Florida Homeowner Insurance Policyholders’ Rights When Filing a Claim

If you are a Florida homeowner, you likely purchased homeowner’s insurance when you bought your home. If so, you have been paying your premiums since that time because you understand how important it is to have homeowner’s insurance.

If you need to file a claim, however, do you understand your rights as a policyholder? If you are unsure what your rights are, you are not alone. Many Florida homeowners are at a disadvantage when filing a claim because they are unfamiliar with the rights they have as a homeowner’s insurance policyholder.

While not knowing your rights as a homeowner’s insurance policyholder can put you in a less than desirable position when filing a claim, the converse is also true. A better understanding of your rights helps make the claims process less intimidating and increases your negotiating power.

Your Rights Under the Florida Homeowner Claims Bill of Rights

Most of us purchase insurance without ever reading the “fine print” contained in the insurance policy. Even fewer people go to the trouble of looking up their legal rights as a policyholder prior to purchasing a policy. Instead, we purchase insurance and pay the premiums in good faith. In return, we expect the insurance company to pay out a claim in full and without unnecessary delay.

Unfortunately, this is usually not the case. Insurance companies are in the business of making money, which means they often try to avoid paying claims or undervalue claims. The good news is that Florida homeowner insurance policyholders have legal rights that apply throughout the claims process.

Your rights as a Florida homeowner making an insurance claim are predominantly governed by Florida Statute 627.7142, commonly known as the “Homeowner Claims Bill of Rights.” The Bill of Rights begins by establishing a timeframe within which your insurance company must respond to your claim as follows:

  • Within 14 days after you file a claim, you have the right to receive an acknowledgment from your insurance company.
  • Within 30 days after you file a Proof of Loss form with your insurance company, you have the right to be notified of your claim’s status (fully covered, partially covered, denied, or being investigated).
  • Within 90 days, you have the right to receive a full settlement, payment of the undisputed part, or denial of your claim.

In addition, the Bill of Rights provides you the right to access free mediation services from the Florida Department of Financial Services, Division of Consumer Services if a dispute arises relating to your claim. The Department of Financial Services can be a valuable resource for homeowners with a problematic insurance claim.

Advice for Homeowners Filing a Florida Homeowner’s Insurance Claim

Knowing your rights as a homeowner filing an insurance claim is crucial; however, additional advice regarding the claims process itself can also help. Fortunately, the Florida Homeowner Claims Bill of Rights also offers some specific advice to homeowners filing an insurance claim. According to the statute, you should do the following to increase the odds of a successful claims process:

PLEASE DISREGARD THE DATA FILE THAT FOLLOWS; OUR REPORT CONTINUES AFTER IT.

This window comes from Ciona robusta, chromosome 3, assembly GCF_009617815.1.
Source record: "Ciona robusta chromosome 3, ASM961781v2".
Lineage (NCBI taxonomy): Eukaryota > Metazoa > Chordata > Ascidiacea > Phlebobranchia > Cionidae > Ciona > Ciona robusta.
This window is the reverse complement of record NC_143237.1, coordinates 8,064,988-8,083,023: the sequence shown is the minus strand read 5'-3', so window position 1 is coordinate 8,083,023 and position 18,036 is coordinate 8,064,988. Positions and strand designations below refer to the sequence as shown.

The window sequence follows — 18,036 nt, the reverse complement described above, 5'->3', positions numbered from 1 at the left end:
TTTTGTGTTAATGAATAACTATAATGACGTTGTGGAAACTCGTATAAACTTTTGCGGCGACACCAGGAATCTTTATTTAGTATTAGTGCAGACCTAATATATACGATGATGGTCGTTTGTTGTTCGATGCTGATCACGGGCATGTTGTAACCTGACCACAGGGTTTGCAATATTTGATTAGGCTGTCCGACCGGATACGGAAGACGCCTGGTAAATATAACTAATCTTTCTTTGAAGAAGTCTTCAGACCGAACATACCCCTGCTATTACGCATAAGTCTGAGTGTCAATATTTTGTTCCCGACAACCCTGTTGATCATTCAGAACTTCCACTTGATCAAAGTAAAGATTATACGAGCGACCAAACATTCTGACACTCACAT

1. Contact your insurance company before entering into any contract for repairs to confirm any managed repair policy provisions or optional preferred vendors.
  2. Make and document emergency repairs that are necessary to prevent further damage. Keep the damaged property, if feasible, keep all receipts, and take photographs of the damage before and after any repairs.
  3. Carefully read any contract that requires you to pay out-of-pocket expenses or a fee that is based on a percentage of the insurance proceeds that you will receive for repairing or replacing your property.
  4. Confirm that the contractor you choose is licensed to do business in Florida. You can verify a contractor’s license and check to see if there are any complaints against him or her by calling the Florida Department of Business and Professional Regulation. You should also ask the contractor for references from previous work.
  5. Require all contractors to provide proof of insurance before beginning repairs.
  6. Take precautions if the damage requires you to leave your home, including securing your property and turning off your gas, water, and electricity as well as contacting your insurance company and providing a phone number where you can be reached.

If you are a Florida homeowner who needs help with an insurance claim dispute, an experienced Florida insurance attorney can help. Call us at 407-500-1000 or submit our online form today. One of our experienced Florida homeowner’s insurance claim attorneys will explain your rights to you in more detail and discuss your legal options at no cost.

Previous Post
What Florida Property Owners Need to Know about the New Property Insurance Law (SB 76)
Next Post
How to Do a Florida Home Inventory for Insurance Purposes

Free Case Review

No Fees Unless We Win

    Recent Posts